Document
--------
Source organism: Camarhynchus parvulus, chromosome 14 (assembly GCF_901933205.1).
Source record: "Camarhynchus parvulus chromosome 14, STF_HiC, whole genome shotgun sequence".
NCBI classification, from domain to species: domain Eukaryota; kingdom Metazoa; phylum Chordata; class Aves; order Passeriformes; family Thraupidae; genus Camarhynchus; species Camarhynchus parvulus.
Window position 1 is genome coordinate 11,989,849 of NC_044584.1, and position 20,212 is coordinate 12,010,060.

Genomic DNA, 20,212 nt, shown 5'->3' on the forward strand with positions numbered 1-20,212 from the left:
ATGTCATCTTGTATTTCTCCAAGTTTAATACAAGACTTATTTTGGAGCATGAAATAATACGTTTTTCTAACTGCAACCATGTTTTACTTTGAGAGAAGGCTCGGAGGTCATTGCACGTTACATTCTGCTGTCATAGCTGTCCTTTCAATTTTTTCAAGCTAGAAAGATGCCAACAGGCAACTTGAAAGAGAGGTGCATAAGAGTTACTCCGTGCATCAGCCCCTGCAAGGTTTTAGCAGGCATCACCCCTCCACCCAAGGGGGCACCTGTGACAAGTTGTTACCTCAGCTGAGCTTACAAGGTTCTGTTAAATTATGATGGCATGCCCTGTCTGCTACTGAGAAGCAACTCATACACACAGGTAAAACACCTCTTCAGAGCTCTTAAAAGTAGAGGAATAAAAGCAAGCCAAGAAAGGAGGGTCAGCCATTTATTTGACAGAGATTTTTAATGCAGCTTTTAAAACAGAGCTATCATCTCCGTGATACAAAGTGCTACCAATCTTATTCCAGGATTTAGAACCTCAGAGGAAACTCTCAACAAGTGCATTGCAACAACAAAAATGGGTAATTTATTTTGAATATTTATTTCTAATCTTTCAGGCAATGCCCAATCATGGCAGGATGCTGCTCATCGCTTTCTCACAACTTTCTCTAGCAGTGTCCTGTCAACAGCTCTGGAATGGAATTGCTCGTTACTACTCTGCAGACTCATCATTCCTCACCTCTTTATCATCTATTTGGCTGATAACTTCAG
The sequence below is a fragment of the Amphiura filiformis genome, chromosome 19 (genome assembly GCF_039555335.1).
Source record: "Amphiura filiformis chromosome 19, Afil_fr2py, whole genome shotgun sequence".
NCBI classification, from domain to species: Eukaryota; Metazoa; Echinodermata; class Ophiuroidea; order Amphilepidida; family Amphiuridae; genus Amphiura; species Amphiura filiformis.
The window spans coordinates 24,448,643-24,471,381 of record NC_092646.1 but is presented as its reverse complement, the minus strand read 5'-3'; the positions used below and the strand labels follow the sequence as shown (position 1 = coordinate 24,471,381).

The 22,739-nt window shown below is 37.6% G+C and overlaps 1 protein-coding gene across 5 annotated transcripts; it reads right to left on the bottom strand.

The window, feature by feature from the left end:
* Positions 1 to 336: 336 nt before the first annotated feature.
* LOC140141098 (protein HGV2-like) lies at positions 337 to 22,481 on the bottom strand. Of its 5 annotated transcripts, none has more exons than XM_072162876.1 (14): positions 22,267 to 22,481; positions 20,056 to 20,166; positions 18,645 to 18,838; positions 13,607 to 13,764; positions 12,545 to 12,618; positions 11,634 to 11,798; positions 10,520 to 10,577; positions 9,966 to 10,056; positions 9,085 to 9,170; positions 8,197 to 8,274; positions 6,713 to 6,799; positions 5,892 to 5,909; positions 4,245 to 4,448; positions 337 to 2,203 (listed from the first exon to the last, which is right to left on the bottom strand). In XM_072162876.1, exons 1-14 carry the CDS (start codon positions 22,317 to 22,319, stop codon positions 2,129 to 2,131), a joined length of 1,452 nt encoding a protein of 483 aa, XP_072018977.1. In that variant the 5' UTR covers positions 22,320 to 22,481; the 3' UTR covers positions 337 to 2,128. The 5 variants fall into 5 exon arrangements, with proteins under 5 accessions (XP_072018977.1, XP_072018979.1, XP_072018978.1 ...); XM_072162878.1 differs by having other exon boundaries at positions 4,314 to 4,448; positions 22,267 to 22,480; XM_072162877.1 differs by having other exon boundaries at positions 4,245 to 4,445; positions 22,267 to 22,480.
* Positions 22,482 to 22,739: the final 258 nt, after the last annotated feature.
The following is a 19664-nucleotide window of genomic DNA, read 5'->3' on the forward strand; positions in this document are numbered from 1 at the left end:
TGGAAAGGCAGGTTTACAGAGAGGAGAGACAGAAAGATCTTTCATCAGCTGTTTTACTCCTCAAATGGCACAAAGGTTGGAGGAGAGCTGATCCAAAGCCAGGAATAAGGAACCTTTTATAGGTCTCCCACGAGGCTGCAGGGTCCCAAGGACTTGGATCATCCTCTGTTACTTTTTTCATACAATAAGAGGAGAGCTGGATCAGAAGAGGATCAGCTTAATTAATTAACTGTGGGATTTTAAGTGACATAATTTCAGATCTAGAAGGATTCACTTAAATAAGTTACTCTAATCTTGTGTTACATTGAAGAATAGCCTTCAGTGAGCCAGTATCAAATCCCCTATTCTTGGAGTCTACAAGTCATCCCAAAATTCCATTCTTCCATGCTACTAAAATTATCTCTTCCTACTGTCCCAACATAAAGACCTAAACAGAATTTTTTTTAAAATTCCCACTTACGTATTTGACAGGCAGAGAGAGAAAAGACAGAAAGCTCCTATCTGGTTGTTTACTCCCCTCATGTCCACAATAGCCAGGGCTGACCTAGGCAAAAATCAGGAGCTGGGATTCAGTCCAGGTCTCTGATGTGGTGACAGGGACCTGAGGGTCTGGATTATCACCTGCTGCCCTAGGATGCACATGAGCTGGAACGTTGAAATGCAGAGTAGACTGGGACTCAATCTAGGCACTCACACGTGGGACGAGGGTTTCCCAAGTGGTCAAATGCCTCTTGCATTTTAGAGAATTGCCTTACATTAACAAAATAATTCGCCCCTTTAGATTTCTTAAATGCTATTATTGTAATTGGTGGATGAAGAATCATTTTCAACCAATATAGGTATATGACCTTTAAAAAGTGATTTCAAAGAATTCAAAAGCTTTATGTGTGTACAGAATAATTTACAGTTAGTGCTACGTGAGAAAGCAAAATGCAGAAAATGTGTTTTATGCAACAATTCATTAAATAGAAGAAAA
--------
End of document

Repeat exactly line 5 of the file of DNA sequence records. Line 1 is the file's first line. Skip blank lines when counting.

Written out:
Genomic DNA, 20,212 nt, shown 5'->3' on the forward strand with positions numbered 1-20,212 from the left: